Hot Dog
One of the best

Heid’s has been around over 100 years and as long as any living human can remember, hot dogs have been its claim to fame. For a while there were branches of the original, but today only this one remains: a fast-food dog house with some tables inside and picnic tables outdoors under a tent.

The menu is totally wienercentric. Hofman brand franks (since 1879) made of beef, pork and veal in Syracuse are quickly grilled, a process you can watch after placing your order. They are handsome sausages with a delicate casing and plump, muscular insides. In the old days the one and only available condiment was mustard. But since John and Randall Parker started running Heid’s back in 1995, the topping choices have expanded to include chili, onions and ketchup.

The beverage list is a short one, including milk shakes, sodas, beer and chocolate milk.


Bill Homan | February 15, 2009

Heid’s has been a Syracuse institution since 1917, and the Heid’s history goes back as far as 1886. The Texas Hot (coney) with chili sauce, mustard, and chopped onions is a specialty of the house. They get a nice crust from the flat top grill; the only thing missing for me is a “snap.” They’re made from pork and veal, according to the griddle man; I think I’m more of a beef hot dog fan. But the combination of chili, mustard, and onions is magical! The chili has a lingering heat and I love it. No beans here, just spicy meat. The Freihofer’s roll, a local favorite, is soft, yet holds up well to the dog and toppings.

They say they make their own baked beans. These do taste homemade; they’re slightly sweet and just soft enough, and they pair well with the Texas Hot. To wash it all down is another local favorite, Byrne Dairy chocolate milk.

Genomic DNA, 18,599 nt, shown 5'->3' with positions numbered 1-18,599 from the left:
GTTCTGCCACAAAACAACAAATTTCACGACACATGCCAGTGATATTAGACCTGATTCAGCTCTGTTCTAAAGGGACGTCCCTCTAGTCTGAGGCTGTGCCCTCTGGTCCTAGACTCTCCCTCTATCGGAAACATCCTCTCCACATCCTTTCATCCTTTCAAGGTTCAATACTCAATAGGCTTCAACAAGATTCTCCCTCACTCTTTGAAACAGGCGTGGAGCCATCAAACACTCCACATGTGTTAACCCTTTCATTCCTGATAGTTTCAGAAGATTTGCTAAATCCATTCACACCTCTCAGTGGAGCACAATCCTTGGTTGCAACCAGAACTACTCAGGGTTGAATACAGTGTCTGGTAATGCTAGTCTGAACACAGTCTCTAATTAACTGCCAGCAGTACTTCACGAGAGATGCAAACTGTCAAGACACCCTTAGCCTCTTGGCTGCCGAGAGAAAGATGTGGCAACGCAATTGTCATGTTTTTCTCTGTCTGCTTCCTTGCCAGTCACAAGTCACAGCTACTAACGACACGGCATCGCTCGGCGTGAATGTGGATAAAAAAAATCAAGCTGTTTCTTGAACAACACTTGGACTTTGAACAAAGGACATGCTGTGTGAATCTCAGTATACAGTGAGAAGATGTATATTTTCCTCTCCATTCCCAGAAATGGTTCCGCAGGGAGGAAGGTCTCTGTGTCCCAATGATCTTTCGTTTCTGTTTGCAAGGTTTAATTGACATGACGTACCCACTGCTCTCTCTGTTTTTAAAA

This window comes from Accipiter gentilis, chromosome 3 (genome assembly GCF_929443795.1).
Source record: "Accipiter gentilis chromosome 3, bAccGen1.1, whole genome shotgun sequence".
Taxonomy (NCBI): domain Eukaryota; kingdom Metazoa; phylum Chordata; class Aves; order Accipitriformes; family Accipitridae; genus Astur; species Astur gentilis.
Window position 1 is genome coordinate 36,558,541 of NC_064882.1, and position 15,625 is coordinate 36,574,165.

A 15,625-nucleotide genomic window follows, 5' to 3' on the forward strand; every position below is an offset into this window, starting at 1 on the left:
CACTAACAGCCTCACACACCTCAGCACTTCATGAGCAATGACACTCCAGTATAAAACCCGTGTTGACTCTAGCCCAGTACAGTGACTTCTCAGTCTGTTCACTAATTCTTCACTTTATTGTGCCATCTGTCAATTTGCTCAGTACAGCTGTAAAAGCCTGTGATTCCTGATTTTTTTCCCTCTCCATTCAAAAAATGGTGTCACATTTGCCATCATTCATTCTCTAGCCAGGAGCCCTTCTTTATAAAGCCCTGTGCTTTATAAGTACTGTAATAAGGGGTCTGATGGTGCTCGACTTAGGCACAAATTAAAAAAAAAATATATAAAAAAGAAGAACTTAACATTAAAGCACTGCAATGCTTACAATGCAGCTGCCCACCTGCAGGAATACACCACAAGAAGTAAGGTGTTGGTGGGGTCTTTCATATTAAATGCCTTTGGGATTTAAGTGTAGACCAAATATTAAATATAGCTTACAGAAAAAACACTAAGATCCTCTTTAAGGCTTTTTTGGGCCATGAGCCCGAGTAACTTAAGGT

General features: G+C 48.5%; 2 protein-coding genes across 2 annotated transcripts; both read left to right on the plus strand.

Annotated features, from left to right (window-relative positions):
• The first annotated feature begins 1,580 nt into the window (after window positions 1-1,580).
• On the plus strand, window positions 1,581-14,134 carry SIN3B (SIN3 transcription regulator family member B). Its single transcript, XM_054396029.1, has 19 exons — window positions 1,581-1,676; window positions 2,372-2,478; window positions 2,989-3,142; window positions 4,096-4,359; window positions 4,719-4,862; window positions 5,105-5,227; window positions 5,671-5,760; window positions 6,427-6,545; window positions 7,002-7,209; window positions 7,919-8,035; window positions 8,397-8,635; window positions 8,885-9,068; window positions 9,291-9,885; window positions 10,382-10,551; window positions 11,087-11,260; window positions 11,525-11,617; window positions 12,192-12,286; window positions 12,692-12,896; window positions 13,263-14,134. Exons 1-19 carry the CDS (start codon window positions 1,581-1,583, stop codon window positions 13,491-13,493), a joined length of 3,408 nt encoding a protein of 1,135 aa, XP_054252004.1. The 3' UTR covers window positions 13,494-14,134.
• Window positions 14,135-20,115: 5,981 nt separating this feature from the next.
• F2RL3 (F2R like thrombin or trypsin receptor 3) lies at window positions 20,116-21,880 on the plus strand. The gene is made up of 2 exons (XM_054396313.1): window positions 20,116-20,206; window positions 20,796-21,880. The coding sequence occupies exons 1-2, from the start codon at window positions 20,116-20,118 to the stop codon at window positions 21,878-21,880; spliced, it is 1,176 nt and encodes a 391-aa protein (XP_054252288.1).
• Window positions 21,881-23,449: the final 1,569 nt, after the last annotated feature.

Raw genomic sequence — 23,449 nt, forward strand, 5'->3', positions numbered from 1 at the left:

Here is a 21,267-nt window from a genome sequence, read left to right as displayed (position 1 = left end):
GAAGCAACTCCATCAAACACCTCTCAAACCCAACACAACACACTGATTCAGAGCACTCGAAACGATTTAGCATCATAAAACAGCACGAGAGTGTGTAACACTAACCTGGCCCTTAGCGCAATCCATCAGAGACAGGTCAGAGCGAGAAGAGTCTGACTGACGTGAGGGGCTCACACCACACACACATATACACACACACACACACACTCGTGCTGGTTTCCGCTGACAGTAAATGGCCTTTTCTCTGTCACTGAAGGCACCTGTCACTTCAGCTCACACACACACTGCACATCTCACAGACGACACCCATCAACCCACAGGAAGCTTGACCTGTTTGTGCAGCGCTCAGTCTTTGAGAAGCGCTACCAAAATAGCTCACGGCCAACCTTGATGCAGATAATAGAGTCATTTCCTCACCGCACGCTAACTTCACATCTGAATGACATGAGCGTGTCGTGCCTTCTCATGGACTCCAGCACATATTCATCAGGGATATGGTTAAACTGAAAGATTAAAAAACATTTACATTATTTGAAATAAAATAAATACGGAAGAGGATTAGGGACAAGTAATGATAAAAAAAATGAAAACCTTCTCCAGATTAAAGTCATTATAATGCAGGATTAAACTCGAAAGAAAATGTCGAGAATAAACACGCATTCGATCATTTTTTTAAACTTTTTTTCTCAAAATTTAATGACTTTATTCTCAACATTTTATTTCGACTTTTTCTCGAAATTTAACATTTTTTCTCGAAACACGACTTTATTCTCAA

A couple of interesting notes: Heid’s didn’t offer ketchup until November of 1991. They had been selling Hofmann hot dogs exclusively since they opened in 1917, but there was a rift between the two companies for about four years starting in 1993, and Heid’s stopped selling Hofmann brand products altogether. Thankfully that rift was mended and their long time fans have once again been enjoying the taste they and their parents (and their parents’ parents) grew up on.

I really like and respect that they make their own mustard, chili sauce, and baked beans, and that they stick with local products such as Freihofer’s, Byrne Dairy, and Hofmanns. Heid’s opened up a number of franchises locally for a few years in the mid-1990s, but today only the original remains and it truly is a classic gem.

What to Eat
Heid’s, Texas Hot
Texas Hot
Another variation on the Texas Hot, but with a German frank instead of a White hot, this made for one fine meal!
Heid’s, German Frank with Chili
German Frank with Chili
One of my favorite dogs. A nice clean flavor unique to Heid's.
Heid’s, Original White Coney
Original White Coney
The red stuff on the white hot is a delicious sweet pepper relish, perhaps best used on a red hot.
Heid’s, Mixed Double
Mixed Double
A German frank and White coney - undressed.
Heid’s, Mac and Cheese
Mac and Cheese
The texture was on point. However, the lack of cheese flavor caused this dish to fall flat for me.
Heid’s, Strawberry Milk
Strawberry Milk
A childhood classic from a local dairy to wash down Heid's classic dogs.
Heid’s, French Fries
French Fries
Decent, not superlative, fries.
Heid’s, Dill Pickle
Dill Pickle
Pickles are sold as a side. We like the idea!
Directions and Hours
closed now
Sunday10am - 8pm
Monday10am - 8pm
Tuesday10am - 8pm
Wednesday10am - 8pm
Thursday10am - 8pm
Friday10am - 9pm
Saturday10am - 9pm
Open Year Round
Meals Served
Lunch, Dinner
Credit Cards Accepted
Alcohol Served
Outdoor Seating

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